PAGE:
I often argue with a certain church official about whether or not I should visit home-bound people who don’t donate to the congregation. Or, should I give a hand-out to someone who shows up at the church door with a sob story, even though they might spend the money on cigarettes and drugs? Should we accept people into our fellowship who have committed crimes? Should we baptize the babies of couples who aren’t legally married? (The Catholic priests in my neighborhood don’t think so!) Are LGBT people welcome here? Can children receive their sacraments in our church if their parents aren’t members of the parish? Just what makes a person worthy of the church’s consideration?

The really interesting feature of this Gospel story is the fact that the centurion does not consider himself worthy of Jesus’ regard. He’s probably showing some amazing sensitivity to Jewish ritual practice by not requesting that the Holy Man defile himself by entering the house of a gentile. He is, however, displaying an impressive amount of respect and belief in who Jesus is and what Jesus can do. And Jesus points out—probably with much relish—that this enemy foreigner, this outsider, has displayed more faith and respect than God’s chosen people often do.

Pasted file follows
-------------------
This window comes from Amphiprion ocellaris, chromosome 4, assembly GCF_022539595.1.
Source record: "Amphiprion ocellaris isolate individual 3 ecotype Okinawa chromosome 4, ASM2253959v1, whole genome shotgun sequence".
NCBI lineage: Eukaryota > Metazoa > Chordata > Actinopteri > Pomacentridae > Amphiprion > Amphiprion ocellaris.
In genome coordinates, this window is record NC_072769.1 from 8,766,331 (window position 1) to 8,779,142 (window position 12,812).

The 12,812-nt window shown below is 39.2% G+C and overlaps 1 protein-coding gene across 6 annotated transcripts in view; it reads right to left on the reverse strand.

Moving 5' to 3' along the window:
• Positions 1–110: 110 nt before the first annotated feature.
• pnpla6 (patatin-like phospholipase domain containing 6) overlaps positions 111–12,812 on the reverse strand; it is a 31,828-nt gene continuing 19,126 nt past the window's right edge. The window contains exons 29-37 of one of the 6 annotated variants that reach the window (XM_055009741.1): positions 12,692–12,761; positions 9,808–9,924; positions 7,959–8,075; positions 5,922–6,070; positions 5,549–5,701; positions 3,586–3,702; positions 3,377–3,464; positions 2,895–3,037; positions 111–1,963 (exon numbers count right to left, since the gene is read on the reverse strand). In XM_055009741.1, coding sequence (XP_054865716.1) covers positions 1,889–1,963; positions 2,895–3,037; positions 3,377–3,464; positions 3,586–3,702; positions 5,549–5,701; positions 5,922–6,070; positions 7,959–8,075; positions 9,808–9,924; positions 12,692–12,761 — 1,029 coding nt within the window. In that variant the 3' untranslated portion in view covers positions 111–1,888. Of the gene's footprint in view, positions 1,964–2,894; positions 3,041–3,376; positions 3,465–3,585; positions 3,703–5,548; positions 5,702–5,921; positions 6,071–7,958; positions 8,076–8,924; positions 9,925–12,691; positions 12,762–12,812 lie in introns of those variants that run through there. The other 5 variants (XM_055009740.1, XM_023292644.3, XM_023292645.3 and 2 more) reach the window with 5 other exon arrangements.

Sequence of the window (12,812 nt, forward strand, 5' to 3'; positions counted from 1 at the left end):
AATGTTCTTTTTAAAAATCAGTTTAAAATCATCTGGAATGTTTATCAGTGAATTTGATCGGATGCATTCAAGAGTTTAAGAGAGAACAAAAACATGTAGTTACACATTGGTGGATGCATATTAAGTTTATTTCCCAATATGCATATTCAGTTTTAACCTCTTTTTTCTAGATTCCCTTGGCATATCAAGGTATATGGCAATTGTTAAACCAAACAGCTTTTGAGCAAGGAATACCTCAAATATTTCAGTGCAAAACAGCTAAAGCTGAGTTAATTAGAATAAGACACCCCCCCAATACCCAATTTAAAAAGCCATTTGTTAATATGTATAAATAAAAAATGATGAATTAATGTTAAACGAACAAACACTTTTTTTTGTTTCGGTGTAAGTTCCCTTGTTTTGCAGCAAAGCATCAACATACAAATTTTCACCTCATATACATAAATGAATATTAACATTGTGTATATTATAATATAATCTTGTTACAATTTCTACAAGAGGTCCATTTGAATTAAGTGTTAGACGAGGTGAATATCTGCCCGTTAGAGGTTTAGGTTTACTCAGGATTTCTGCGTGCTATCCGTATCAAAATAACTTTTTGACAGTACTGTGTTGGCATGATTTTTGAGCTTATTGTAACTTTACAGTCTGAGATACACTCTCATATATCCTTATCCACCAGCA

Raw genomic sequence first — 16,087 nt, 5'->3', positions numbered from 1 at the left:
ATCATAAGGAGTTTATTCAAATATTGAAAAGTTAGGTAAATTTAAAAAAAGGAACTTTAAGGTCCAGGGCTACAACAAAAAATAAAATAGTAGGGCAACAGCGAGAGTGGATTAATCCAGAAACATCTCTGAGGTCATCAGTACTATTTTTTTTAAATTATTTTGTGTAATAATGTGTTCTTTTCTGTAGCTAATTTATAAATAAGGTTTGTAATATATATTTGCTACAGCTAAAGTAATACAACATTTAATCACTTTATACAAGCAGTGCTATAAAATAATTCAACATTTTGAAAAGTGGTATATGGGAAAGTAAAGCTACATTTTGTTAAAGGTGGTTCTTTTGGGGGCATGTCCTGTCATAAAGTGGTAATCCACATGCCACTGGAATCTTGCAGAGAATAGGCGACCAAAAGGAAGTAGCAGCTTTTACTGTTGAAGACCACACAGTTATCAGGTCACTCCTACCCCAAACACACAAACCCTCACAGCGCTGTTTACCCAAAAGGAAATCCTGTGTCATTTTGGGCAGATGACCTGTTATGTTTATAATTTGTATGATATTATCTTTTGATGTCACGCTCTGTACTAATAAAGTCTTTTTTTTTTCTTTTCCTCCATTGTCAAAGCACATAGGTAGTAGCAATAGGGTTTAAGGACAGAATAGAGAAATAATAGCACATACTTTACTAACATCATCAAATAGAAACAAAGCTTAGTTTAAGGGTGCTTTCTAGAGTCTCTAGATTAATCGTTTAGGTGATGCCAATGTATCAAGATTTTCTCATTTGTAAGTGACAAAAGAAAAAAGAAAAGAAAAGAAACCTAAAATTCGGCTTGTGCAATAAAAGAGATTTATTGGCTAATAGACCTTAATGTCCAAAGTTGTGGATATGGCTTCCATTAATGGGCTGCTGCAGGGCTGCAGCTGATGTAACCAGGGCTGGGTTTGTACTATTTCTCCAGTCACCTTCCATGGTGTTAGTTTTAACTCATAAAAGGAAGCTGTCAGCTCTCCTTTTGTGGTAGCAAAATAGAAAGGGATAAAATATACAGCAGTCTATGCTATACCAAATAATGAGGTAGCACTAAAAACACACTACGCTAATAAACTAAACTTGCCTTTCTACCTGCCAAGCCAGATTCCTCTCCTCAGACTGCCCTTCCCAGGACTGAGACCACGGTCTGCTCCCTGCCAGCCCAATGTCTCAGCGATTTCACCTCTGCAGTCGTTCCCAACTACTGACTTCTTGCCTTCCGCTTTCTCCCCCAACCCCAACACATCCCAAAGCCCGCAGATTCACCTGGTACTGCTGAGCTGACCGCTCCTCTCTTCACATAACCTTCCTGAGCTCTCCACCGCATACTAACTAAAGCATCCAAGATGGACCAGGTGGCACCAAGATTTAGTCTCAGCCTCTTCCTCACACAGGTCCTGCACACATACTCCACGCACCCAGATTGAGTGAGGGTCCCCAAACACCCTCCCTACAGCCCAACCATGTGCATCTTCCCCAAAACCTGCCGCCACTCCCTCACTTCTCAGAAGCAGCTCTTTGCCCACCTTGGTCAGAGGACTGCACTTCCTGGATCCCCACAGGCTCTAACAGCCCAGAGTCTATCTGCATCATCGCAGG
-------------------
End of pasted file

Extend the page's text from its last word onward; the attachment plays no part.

Who is worthy? Our faith teaches us that none of us are. We’ve all messed up, and we’ve all been judgmental of other peoples’ screw-ups. We’ve tried to use honesty as an excuse for our hypocrisy. When I hear someone in church say, “I know I shouldn’t feel this way about so-and-so, but I do,” I want to respond “You’re right! You shouldn’t feel that way! So why aren’t you trying to change your attitude..??!!” But then I have to recognize that I’m just as guilty as anyone else.

And yet, I am beloved of God. In God’s incomprehensible way, I have been found worthy. It’s like being in love with a woman who is out of my league but who finds me adorable anyway. I can’t do anything but gratefully worship the One who has shown me such divine favor, continually praising such incomparable magnificence, and continually trying to improve my pitiful, unworthy self for the sake of my Beloved.

Our Roman Catholic brothers and sisters have paraphrased a portion of this Gospel story and used it liturgically. Just before the Eucharist is received, in preparation for the loving sacrifice of our Beloved, these words are spoken:

“Lord, I am not worthy to receive you, but only speak the word and I shall be healed.”

How beautiful, true, and comforting is that?